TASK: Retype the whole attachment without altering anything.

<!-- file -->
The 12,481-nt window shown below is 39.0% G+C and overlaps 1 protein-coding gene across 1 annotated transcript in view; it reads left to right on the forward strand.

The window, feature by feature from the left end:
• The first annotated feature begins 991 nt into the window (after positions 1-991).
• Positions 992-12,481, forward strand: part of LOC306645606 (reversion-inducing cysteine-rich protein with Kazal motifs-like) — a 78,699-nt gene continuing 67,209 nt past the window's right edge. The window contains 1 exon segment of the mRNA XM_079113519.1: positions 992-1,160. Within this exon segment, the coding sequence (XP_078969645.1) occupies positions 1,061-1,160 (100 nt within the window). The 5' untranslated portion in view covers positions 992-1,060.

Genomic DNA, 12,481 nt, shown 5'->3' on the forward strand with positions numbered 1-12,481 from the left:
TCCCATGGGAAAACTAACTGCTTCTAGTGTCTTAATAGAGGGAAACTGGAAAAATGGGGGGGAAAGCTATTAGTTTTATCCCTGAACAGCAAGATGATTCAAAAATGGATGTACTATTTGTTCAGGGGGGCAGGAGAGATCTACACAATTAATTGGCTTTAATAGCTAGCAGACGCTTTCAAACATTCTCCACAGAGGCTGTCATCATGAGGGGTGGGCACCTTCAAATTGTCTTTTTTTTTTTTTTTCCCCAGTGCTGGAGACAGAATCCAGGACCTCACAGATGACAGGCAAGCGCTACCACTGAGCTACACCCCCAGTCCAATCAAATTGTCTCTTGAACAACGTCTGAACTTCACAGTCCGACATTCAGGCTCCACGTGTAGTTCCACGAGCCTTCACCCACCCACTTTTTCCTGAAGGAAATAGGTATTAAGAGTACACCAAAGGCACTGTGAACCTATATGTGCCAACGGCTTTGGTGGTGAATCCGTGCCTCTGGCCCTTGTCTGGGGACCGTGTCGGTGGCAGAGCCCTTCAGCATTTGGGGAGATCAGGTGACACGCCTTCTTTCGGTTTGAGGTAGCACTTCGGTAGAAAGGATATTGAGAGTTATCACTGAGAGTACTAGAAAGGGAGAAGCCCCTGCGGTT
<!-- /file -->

The 12,481-nt window shown below is 39.0% G+C and overlaps 1 protein-coding gene across 1 annotated transcript in view; it reads left to right on the forward strand.

The window, feature by feature from the left end:
• The first annotated feature begins 991 nt into the window (after positions 1-991).
• Positions 992-12,481, forward strand: part of LOC306645606 (reversion-inducing cysteine-rich protein with Kazal motifs-like) — a 78,699-nt gene continuing 67,209 nt past the window's right edge. The window contains 1 exon segment of the mRNA XM_079113519.1: positions 992-1,160. Within this exon segment, the coding sequence (XP_078969645.1) occupies positions 1,061-1,160 (100 nt within the window). The 5' untranslated portion in view covers positions 992-1,060.

Genomic DNA, 12,481 nt, shown 5'->3' on the forward strand with positions numbered 1-12,481 from the left:
TCCCATGGGAAAACTAACTGCTTCTAGTGTCTTAATAGAGGGAAACTGGAAAAATGGGGGGGAAAGCTATTAGTTTTATCCCTGAACAGCAAGATGATTCAAAAATGGATGTACTATTTGTTCAGGGGGGCAGGAGAGATCTACACAATTAATTGGCTTTAATAGCTAGCAGACGCTTTCAAACATTCTCCACAGAGGCTGTCATCATGAGGGGTGGGCACCTTCAAATTGTCTTTTTTTTTTTTTTTCCCCAGTGCTGGAGACAGAATCCAGGACCTCACAGATGACAGGCAAGCGCTACCACTGAGCTACACCCCCAGTCCAATCAAATTGTCTCTTGAACAACGTCTGAACTTCACAGTCCGACATTCAGGCTCCACGTGTAGTTCCACGAGCCTTCACCCACCCACTTTTTCCTGAAGGAAATAGGTATTAAGAGTACACCAAAGGCACTGTGAACCTATATGTGCCAACGGCTTTGGTGGTGAATCCGTGCCTCTGGCCCTTGTCTGGGGACCGTGTCGGTGGCAGAGCCCTTCAGCATTTGGGGAGATCAGGTGACACGCCTTCTTTCGGTTTGAGGTAGCACTTCGGTAGAAAGGATATTGAGAGTTATCACTGAGAGTACTAGAAAGGGAGAAGCCCCTGCGGTT